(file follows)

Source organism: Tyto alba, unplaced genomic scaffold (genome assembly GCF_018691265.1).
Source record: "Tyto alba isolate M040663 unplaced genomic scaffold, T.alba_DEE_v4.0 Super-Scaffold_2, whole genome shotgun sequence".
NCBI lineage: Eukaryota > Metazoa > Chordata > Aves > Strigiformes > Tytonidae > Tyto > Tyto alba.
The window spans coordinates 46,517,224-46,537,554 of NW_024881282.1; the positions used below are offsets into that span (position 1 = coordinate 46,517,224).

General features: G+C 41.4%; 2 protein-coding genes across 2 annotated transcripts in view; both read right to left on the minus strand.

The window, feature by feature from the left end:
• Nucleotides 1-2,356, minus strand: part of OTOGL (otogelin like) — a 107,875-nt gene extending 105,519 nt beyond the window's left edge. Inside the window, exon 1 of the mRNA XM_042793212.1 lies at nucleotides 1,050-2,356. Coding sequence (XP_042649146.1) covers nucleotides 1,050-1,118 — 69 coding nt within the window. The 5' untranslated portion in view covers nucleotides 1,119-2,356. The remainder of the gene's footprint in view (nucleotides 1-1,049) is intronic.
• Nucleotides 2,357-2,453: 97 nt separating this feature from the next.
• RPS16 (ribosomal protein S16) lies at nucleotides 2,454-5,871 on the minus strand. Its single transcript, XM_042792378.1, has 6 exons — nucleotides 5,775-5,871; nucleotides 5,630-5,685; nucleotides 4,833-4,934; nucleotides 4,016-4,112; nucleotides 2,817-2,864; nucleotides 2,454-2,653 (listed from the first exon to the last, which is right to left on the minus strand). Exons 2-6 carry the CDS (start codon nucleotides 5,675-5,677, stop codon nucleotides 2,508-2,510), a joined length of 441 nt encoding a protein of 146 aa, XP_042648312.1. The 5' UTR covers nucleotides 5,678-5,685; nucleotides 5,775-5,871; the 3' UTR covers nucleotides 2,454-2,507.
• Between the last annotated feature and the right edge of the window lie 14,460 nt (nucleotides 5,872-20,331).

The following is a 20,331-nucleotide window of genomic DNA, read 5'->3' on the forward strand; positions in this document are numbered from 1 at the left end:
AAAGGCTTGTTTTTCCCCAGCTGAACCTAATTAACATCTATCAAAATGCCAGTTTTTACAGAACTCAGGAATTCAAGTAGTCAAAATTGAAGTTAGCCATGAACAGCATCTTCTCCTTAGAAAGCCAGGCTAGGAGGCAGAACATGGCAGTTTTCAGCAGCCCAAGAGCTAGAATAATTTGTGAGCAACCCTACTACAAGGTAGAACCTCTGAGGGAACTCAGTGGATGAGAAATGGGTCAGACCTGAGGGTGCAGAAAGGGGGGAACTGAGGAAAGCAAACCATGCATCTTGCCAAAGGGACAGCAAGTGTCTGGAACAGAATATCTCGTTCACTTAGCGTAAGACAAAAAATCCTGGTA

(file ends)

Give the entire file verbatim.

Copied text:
Source organism: Tyto alba, unplaced genomic scaffold (genome assembly GCF_018691265.1).
Source record: "Tyto alba isolate M040663 unplaced genomic scaffold, T.alba_DEE_v4.0 Super-Scaffold_2, whole genome shotgun sequence".
NCBI lineage: Eukaryota > Metazoa > Chordata > Aves > Strigiformes > Tytonidae > Tyto > Tyto alba.
The window spans coordinates 46,517,224-46,537,554 of NW_024881282.1; the positions used below are offsets into that span (position 1 = coordinate 46,517,224).

General features: G+C 41.4%; 2 protein-coding genes across 2 annotated transcripts in view; both read right to left on the minus strand.

The window, feature by feature from the left end:
• Nucleotides 1-2,356, minus strand: part of OTOGL (otogelin like) — a 107,875-nt gene extending 105,519 nt beyond the window's left edge. Inside the window, exon 1 of the mRNA XM_042793212.1 lies at nucleotides 1,050-2,356. Coding sequence (XP_042649146.1) covers nucleotides 1,050-1,118 — 69 coding nt within the window. The 5' untranslated portion in view covers nucleotides 1,119-2,356. The remainder of the gene's footprint in view (nucleotides 1-1,049) is intronic.
• Nucleotides 2,357-2,453: 97 nt separating this feature from the next.
• RPS16 (ribosomal protein S16) lies at nucleotides 2,454-5,871 on the minus strand. Its single transcript, XM_042792378.1, has 6 exons — nucleotides 5,775-5,871; nucleotides 5,630-5,685; nucleotides 4,833-4,934; nucleotides 4,016-4,112; nucleotides 2,817-2,864; nucleotides 2,454-2,653 (listed from the first exon to the last, which is right to left on the minus strand). Exons 2-6 carry the CDS (start codon nucleotides 5,675-5,677, stop codon nucleotides 2,508-2,510), a joined length of 441 nt encoding a protein of 146 aa, XP_042648312.1. The 5' UTR covers nucleotides 5,678-5,685; nucleotides 5,775-5,871; the 3' UTR covers nucleotides 2,454-2,507.
• Between the last annotated feature and the right edge of the window lie 14,460 nt (nucleotides 5,872-20,331).

The following is a 20,331-nucleotide window of genomic DNA, read 5'->3' on the forward strand; positions in this document are numbered from 1 at the left end:
AAAGGCTTGTTTTTCCCCAGCTGAACCTAATTAACATCTATCAAAATGCCAGTTTTTACAGAACTCAGGAATTCAAGTAGTCAAAATTGAAGTTAGCCATGAACAGCATCTTCTCCTTAGAAAGCCAGGCTAGGAGGCAGAACATGGCAGTTTTCAGCAGCCCAAGAGCTAGAATAATTTGTGAGCAACCCTACTACAAGGTAGAACCTCTGAGGGAACTCAGTGGATGAGAAATGGGTCAGACCTGAGGGTGCAGAAAGGGGGGAACTGAGGAAAGCAAACCATGCATCTTGCCAAAGGGACAGCAAGTGTCTGGAACAGAATATCTCGTTCACTTAGCGTAAGACAAAAAATCCTGGTA